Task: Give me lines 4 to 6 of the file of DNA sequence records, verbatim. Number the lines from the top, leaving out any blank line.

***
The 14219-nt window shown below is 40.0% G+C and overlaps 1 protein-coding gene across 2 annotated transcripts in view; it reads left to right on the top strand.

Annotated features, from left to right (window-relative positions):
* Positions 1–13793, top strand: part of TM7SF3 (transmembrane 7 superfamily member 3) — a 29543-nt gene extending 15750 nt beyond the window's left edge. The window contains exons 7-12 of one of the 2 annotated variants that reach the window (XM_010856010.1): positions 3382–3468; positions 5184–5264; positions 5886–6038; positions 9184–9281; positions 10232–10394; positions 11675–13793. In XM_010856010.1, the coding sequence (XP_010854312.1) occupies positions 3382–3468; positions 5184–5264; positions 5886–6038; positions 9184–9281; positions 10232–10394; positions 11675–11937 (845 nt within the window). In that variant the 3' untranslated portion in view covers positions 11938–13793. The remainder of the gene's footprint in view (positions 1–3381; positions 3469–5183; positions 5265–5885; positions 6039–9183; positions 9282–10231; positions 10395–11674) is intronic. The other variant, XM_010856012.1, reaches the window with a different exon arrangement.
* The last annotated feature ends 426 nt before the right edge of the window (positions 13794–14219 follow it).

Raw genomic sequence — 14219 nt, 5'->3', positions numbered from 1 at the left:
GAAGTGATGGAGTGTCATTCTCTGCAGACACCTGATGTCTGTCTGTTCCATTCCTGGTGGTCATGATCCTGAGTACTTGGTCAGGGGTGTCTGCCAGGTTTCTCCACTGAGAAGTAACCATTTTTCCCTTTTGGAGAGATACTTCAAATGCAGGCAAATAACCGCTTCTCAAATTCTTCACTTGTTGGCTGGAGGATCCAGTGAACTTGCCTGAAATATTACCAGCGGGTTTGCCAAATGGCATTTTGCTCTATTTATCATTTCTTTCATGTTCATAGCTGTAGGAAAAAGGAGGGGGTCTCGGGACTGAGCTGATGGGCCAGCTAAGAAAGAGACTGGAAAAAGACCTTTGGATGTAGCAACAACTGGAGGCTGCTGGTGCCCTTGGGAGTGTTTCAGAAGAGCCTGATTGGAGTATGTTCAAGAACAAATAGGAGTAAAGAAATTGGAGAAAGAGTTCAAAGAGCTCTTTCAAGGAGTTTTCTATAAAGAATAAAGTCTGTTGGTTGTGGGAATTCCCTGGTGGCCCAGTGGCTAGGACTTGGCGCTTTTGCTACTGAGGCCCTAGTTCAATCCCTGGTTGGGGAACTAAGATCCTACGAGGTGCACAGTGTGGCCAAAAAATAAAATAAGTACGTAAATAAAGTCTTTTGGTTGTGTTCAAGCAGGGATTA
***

* The last annotated feature ends 426 nt before the right edge of the window (positions 13794–14219 follow it).

Raw genomic sequence — 14219 nt, 5'->3', positions numbered from 1 at the left:
GAAGTGATGGAGTGTCATTCTCTGCAGACACCTGATGTCTGTCTGTTCCATTCCTGGTGGTCATGATCCTGAGTACTTGGTCAGGGGTGTCTGCCAGGTTTCTCCACTGAGAAGTAACCATTTTTCCCTTTTGGAGAGATACTTCAAATGCAGGCAAATAACCGCTTCTCAAATTCTTCACTTGTTGGCTGGAGGATCCAGTGAACTTGCCTGAAATATTACCAGCGGGTTTGCCAAATGGCATTTTGCTCTATTTATCATTTCTTTCATGTTCATAGCTGTAGGAAAAAGGAGGGGGTCTCGGGACTGAGCTGATGGGCCAGCTAAGAAAGAGACTGGAAAAAGACCTTTGGATGTAGCAACAACTGGAGGCTGCTGGTGCCCTTGGGAGTGTTTCAGAAGAGCCTGATTGGAGTATGTTCAAGAACAAATAGGAGTAAAGAAATTGGAGAAAGAGTTCAAAGAGCTCTTTCAAGGAGTTTTCTATAAAGAATAAAGTCTGTTGGTTGTGGGAATTCCCTGGTGGCCCAGTGGCTAGGACTTGGCGCTTTTGCTACTGAGGCCCTAGTTCAATCCCTGGTTGGGGAACTAAGATCCTACGAGGTGCACAGTGTGGCCAAAAAATAAAATAAGTACGTAAATAAAGTCTTTTGGTTGTGTTCAAGCAGGGATTA